Description: This report is the third in a series of reports sponsored by the U.S. Department of Energy Geothermal Technologies Program in which a range of water-related issues surrounding geothermal power production are evaluated. The first report made an initial attempt at quantifying the life cycle fresh water requirements of geothermal power-generating systems and explored operational and environmental concerns related to the geochemical composition of geothermal fluids. The initial analysis of life cycle fresh water consumption of geothermal power-generating systems identified that operational water requirements consumed the vast majority of water across the life cycle. However, it relied upon limited operational water consumption data and did not account for belowground operational losses for enhanced geothermal systems (EGSs). A second report presented an initial assessment of fresh water demand for future growth in utility-scale geothermal power generation. The current analysis builds upon this work to improve life cycle fresh water consumption estimates and incorporates regional water availability into the resource assessment to improve the identification of areas where future growth in geothermal electricity generation may encounter water challenges. This report is divided into nine chapters. Chapter 1 gives the background of the project and its purpose, which is to assess the water consumption of geothermal technologies and identify areas where water availability may present a challenge to utility-scale geothermal development. Water consumption refers to the water that is withdrawn from a resource such as a river, lake, or nongeothermal aquifer that is not returned to that resource. The geothermal electricity generation technologies evaluated in this study include conventional hydrothermal flash and binary systems, as well as EGSs that rely on engineering a productive reservoir where heat exists, but where water availability or permeability may be limited. Chapter 2 describes the approach and methods for this work and identifies the four power plant ...
Date: November 5, 2013
Creator: Clark, Corrie E.; Harto, Christopher B.; Schroeder, Jenna N.; Martino, Louis E. & Horner, Robert M.
Partner: UNT Libraries Government Documents Department

Heat and Mass Transfer in a Fault-Controlled Geothermal Reservoir Charged at Constant Pressure

Description: A two-dimensional mathematical model of a fault controlled geothermal reservoir has been developed. Heated lighter water, rising in the fault, is assumed to charge a reservoir which, in turn, is overlain by a thin impermeable, thermally conducting cap rock. The mass flow rate or the pressure associated with the charging process at the fault inlet is unknown and can only be estimated. Thus, in this paper, the pressure in the fault at the bottom of the reservoir is assumed to be prescribed. Quasi-analytic solutions for the velocity, pressure, and temperature are obtained in the fault-reservoir system for a high Rayleigh number flow. In this approximation, the upwelling fluid does not cool off appreciably until it reaches the cold upper boundary of the reservoir and encounters conductive heat loss. This thermal boundary layer, which is thin at the top of the fault, grows outward laterally and occupies the full thickness of the aquifer far away from the fault. The mathematical model is based on the flow of liquid water in a saturated porous medium. The solution techniques involve the combination of perturbation methods, boundary layer theory and numerical methods. The analysis of this generic model can be applied to liquid dominated geothermal systems where the thickness of the impermeable caprock is very small compared to the depth of the reservoir.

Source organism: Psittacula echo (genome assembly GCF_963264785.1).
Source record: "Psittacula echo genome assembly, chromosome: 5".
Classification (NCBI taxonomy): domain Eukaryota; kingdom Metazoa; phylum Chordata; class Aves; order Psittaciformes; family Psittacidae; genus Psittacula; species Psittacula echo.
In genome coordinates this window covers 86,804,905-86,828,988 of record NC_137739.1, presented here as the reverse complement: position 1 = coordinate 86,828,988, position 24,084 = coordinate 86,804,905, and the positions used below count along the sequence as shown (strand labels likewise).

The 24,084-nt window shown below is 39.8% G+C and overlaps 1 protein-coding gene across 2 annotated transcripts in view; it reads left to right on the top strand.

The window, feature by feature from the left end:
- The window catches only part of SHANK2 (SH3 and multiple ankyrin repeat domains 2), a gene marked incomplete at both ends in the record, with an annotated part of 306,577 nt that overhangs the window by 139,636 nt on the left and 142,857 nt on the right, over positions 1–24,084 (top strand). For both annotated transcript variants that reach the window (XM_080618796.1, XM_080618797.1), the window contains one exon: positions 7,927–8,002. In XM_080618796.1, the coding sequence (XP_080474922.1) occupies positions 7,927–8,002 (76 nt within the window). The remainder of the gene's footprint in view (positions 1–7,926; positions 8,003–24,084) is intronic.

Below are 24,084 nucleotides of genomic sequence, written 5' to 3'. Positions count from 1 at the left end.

Date: December 1, 1981
Creator: Goyal, K.P. & Narasimhan, T.N.
Partner: UNT Libraries Government Documents Department

Microbial impacts on geothermometry temperature predictions

Description: Conventional geothermometry approaches assume that the composition of a collected water sample originating in a deep geothermal reservoir still reflects chemical equilibration of the water with the deep reservoir rocks. However, for geothermal prospecting samples whose temperatures have dropped to <120°C, temperature predictions may be skewed by the activity of microorganisms; microbial metabolism can drastically and rapidly change the water’s chemistry. We hypothesize that knowledge of microbial impacts on exploration sample geochemistry can be used to constrain input into geothermometry models and thereby improve the reliability of reservoir temperature predictions. To evaluate this hypothesis we have chosen to focus on sulfur cycling, because of the significant changes in redox state and pH associated with sulfur chemistry. Redox and pH are critical factors in defining the mineral-fluid equilibria that form the basis of solute geothermometry approaches. Initially we are developing assays to detect the process of sulfate reduction, using knowledge of genes specific to sulfate reducing microorganisms. The assays rely on a common molecular biological technique known as quantitative polymerase chain reaction (qPCR), which allows estimation of the number of target organisms in a particular sample by enumerating genes specific to the organisms rather than actually retrieving and characterizing the organisms themselves. For quantitation of sulfate reducing genes using qPCR, we constructed a plasmid (a piece of DNA) containing portions of two genes (known as dsrA and dsrB) that are directly involved with sulfate reduction and unique to sulfate reducing microorganisms. Using the plasmid as well as DNA from other microorganisms known to be sulfate reducers or non-sulfate reducers, we developed qPCR protocols and showed the assay’s specificity to sulfate reducers and that a qPCR standard curve using the plasmid was linear over >5 orders of magnitude. As a first test with actual field samples, the assay was applied to DNA ...
Date: February 1, 2013
Creator: Fujita, Yoshiko; Reed, David W.; Nowak, Kaitlyn R.; Thompson, Vicki S.; McLing, Travis L. & Smith, Robert W.
Partner: UNT Libraries Government Documents Department